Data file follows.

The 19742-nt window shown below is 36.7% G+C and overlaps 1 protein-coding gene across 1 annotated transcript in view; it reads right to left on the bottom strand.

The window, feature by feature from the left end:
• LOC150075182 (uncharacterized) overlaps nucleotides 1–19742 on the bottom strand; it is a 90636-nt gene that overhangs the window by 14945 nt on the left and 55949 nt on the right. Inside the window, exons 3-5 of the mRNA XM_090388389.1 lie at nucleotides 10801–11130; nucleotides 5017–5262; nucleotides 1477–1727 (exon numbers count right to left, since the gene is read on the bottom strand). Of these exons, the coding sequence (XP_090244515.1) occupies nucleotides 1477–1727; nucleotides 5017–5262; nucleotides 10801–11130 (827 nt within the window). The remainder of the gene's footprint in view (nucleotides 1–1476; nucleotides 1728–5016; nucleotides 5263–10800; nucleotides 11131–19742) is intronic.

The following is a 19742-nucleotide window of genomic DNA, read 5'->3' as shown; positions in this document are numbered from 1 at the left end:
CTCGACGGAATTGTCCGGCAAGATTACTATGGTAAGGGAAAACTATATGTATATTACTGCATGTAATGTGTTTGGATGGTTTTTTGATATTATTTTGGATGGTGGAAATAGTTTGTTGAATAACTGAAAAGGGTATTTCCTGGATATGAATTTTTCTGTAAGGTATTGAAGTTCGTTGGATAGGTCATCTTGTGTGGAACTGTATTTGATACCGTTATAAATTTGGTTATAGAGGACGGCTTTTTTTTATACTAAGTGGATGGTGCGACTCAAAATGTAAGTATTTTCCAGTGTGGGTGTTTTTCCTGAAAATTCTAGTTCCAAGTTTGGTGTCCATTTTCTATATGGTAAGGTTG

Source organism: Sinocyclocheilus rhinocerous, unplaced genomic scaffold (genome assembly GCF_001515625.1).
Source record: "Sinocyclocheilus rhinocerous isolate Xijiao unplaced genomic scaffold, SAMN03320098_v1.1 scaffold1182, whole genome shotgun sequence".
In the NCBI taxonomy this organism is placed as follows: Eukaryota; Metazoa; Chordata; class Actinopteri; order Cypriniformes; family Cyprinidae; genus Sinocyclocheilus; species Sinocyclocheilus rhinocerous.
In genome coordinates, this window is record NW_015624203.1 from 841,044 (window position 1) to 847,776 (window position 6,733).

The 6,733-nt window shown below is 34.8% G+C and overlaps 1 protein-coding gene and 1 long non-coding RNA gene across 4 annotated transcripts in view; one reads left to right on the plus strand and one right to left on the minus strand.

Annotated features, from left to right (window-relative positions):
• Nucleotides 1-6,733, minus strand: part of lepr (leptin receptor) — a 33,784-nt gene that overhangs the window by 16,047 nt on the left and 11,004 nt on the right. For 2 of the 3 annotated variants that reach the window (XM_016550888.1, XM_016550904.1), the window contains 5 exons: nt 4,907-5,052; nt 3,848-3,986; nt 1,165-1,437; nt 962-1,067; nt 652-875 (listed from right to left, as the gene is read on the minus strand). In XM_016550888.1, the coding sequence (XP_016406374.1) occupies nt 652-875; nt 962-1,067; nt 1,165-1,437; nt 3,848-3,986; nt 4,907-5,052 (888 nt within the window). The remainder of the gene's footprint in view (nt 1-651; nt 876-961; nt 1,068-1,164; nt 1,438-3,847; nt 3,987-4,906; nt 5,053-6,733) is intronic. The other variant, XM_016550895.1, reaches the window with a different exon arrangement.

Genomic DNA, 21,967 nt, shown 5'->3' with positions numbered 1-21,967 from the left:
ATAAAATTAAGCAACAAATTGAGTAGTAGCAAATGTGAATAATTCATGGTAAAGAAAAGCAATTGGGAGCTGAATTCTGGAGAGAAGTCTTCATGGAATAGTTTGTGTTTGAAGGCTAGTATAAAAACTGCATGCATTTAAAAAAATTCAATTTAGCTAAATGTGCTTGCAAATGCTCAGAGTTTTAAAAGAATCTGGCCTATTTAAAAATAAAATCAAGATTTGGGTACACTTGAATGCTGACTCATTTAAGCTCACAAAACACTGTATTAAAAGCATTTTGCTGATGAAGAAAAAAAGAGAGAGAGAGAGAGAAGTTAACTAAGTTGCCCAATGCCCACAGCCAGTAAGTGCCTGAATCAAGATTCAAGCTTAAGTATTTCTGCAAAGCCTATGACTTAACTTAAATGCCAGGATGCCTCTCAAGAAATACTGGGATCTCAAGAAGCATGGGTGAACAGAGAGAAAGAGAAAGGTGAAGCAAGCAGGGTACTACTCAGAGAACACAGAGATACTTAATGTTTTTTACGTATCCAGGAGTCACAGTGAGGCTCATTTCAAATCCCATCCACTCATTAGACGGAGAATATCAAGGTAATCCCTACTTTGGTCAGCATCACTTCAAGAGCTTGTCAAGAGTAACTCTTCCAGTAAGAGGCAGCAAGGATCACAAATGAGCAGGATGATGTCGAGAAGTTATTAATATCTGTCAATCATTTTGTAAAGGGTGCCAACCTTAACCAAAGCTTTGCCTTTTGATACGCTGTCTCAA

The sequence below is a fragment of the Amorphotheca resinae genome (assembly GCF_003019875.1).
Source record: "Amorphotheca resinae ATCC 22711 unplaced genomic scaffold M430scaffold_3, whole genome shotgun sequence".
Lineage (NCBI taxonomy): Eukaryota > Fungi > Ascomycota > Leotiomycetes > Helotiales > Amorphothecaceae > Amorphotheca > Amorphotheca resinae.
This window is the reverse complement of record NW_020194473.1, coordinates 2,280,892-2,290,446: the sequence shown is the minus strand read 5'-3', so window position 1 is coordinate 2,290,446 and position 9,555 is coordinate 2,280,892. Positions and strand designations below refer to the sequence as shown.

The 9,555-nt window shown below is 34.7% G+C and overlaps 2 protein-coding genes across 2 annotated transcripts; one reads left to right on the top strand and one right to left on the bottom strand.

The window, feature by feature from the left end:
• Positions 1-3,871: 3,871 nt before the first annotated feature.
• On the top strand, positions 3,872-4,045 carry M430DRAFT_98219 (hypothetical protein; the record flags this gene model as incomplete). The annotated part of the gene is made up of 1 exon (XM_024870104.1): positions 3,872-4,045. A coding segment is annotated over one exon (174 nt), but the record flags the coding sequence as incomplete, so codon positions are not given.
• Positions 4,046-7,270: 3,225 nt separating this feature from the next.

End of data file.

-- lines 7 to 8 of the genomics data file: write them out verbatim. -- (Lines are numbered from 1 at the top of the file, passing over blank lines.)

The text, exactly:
Source record: "Sinocyclocheilus rhinocerous isolate Xijiao unplaced genomic scaffold, SAMN03320098_v1.1 scaffold1182, whole genome shotgun sequence".
In the NCBI taxonomy this organism is placed as follows: Eukaryota; Metazoa; Chordata; class Actinopteri; order Cypriniformes; family Cyprinidae; genus Sinocyclocheilus; species Sinocyclocheilus rhinocerous.